Fifty graduates visited the Osborne Naval Shipyard this week to learn more about the newest part of BAE Systems' business, ASC Shipbuilding, and witnessed first-hand the rapidly evolving shipyard where the nine anti-submarine warfare Hunter Class frigates will be built.
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The first-year graduates, from a range of disciplines including engineering, human resources, project management and commercial, ICT and finance, were briefed by ASC Shipbuilding director Jim Cuthill and went on a guided tour of the shipyard.
Cuthill said shipbuilding is now seen as a viable career opportunity, as opposed to the cyclical nature of the industry in the past.
"With continuous naval shipbuilding in Australia, people can enter the industry and grow, develop and transfer their skills as they move from one program to the next," he said.
Around 80 graduates joined the company earlier this year, bringing the current number to 120 with more to join in 2020. During their two-year program, the graduates will rotate across various programs and business units.
BAE Systems’ retention rate for graduates is high with around 90 per cent going on to permanent employment, helping to fill the pipeline of highly capable technical specialists and leaders for the future.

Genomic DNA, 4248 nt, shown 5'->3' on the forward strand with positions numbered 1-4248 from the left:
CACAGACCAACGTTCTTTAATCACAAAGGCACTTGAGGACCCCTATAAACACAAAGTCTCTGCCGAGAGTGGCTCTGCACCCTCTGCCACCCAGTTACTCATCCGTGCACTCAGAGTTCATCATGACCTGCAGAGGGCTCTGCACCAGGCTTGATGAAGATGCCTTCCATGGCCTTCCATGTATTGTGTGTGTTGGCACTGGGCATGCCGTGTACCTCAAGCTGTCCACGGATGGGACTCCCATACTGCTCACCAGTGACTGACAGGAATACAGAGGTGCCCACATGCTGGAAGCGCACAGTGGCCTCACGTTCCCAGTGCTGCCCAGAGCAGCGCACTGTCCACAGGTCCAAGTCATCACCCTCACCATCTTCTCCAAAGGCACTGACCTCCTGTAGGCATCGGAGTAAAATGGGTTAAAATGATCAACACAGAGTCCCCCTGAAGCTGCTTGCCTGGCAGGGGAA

Cuthill added, "With a program the size and duration of the Hunter Class Frigate Program, we’re going to need more graduates, apprentices and people who are passionate about delivering superior capability for Australia’s defence forces."
This approach will pay off – by the end of the Hunter program, it’s estimated that around 75 per cent of the workforce will have joined the company through either the graduate or apprenticeship pathways.
The nine Hunter Class frigates will be based on the BAE Systems Type 26 Global Combat Ship currently under construction for the Royal Navy, and will replace the eight Anzac Class frigates when they enter service beginning in the late 2020s. The Hunter Class is billed as an anti-submarine warfare-centric vessel delivering an advanced ASW capability to the Royal Australian Navy at a time when 50 per cent of the world’s submarines will be operating in the Indo-Pacific region.
The $35 billion program sees ASC Shipbuilding become a subsidiary of BAE Systems throughout the build process beginning in 2020 at the Osborne Shipyard in South Australia, creating more than 4,000 jobs.
BAE Systems expects the Australian industry content for the Hunter Class build will be 65-70 per cent, which will create and secure thousands of jobs for decades. At the end of the program the Commonwealth will resume complete ownership of ASC Shipbuilding, thereby ensuring the retention in Australia of intellectual property, a highly skilled workforce and the associated equipment.
SEA 5000 is expected to support over 500 Australian businesses who have been pre-qualified to be part of the Hunter Class supply chain, with the Australian steel industry in particular benefiting from the 48,000 tonnes of steel required to build the ships.